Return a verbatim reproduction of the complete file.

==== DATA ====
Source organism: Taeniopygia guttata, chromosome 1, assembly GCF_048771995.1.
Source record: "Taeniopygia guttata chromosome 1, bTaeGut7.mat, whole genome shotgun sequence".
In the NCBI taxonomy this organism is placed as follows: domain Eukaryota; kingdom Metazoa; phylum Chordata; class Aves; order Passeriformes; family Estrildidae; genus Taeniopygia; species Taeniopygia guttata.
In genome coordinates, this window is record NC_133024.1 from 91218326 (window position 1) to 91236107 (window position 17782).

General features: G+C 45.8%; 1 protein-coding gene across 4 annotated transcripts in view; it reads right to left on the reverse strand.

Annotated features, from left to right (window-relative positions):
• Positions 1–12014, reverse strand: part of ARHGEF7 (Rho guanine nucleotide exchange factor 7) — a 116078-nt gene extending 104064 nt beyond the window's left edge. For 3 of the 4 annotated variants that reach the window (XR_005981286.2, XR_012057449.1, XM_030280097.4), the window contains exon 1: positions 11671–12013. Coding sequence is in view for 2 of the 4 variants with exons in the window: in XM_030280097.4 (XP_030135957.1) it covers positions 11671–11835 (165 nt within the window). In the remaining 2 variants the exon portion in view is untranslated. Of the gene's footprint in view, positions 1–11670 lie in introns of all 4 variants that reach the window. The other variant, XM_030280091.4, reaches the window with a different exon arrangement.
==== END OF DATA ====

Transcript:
Source organism: Taeniopygia guttata, chromosome 1, assembly GCF_048771995.1.
Source record: "Taeniopygia guttata chromosome 1, bTaeGut7.mat, whole genome shotgun sequence".
In the NCBI taxonomy this organism is placed as follows: domain Eukaryota; kingdom Metazoa; phylum Chordata; class Aves; order Passeriformes; family Estrildidae; genus Taeniopygia; species Taeniopygia guttata.
In genome coordinates, this window is record NC_133024.1 from 91218326 (window position 1) to 91236107 (window position 17782).

General features: G+C 45.8%; 1 protein-coding gene across 4 annotated transcripts in view; it reads right to left on the reverse strand.

Annotated features, from left to right (window-relative positions):
• Positions 1–12014, reverse strand: part of ARHGEF7 (Rho guanine nucleotide exchange factor 7) — a 116078-nt gene extending 104064 nt beyond the window's left edge. For 3 of the 4 annotated variants that reach the window (XR_005981286.2, XR_012057449.1, XM_030280097.4), the window contains exon 1: positions 11671–12013. Coding sequence is in view for 2 of the 4 variants with exons in the window: in XM_030280097.4 (XP_030135957.1) it covers positions 11671–11835 (165 nt within the window). In the remaining 2 variants the exon portion in view is untranslated. Of the gene's footprint in view, positions 1–11670 lie in introns of all 4 variants that reach the window. The other variant, XM_030280091.4, reaches the window with a different exon arrangement.